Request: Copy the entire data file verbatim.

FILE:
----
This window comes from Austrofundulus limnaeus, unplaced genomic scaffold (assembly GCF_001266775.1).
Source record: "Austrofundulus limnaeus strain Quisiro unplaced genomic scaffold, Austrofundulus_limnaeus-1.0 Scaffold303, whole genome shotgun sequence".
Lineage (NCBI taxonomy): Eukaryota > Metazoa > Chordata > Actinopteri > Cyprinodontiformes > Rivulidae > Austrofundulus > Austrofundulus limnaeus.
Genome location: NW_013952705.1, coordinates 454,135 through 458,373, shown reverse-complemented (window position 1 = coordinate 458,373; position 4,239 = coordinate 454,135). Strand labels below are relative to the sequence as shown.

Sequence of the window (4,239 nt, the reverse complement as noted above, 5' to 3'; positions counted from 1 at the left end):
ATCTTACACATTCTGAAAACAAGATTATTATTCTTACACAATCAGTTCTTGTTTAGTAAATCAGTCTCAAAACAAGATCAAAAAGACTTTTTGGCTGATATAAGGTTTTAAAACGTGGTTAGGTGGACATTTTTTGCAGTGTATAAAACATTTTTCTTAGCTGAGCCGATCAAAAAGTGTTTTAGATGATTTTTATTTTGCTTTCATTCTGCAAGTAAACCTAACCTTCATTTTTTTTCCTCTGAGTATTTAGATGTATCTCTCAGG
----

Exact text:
This window comes from Austrofundulus limnaeus, unplaced genomic scaffold (assembly GCF_001266775.1).
Source record: "Austrofundulus limnaeus strain Quisiro unplaced genomic scaffold, Austrofundulus_limnaeus-1.0 Scaffold303, whole genome shotgun sequence".
Lineage (NCBI taxonomy): Eukaryota > Metazoa > Chordata > Actinopteri > Cyprinodontiformes > Rivulidae > Austrofundulus > Austrofundulus limnaeus.
Genome location: NW_013952705.1, coordinates 454,135 through 458,373, shown reverse-complemented (window position 1 = coordinate 458,373; position 4,239 = coordinate 454,135). Strand labels below are relative to the sequence as shown.

Sequence of the window (4,239 nt, the reverse complement as noted above, 5' to 3'; positions counted from 1 at the left end):
ATCTTACACATTCTGAAAACAAGATTATTATTCTTACACAATCAGTTCTTGTTTAGTAAATCAGTCTCAAAACAAGATCAAAAAGACTTTTTGGCTGATATAAGGTTTTAAAACGTGGTTAGGTGGACATTTTTTGCAGTGTATAAAACATTTTTCTTAGCTGAGCCGATCAAAAAGTGTTTTAGATGATTTTTATTTTGCTTTCATTCTGCAAGTAAACCTAACCTTCATTTTTTTTCCTCTGAGTATTTAGATGTATCTCTCAGG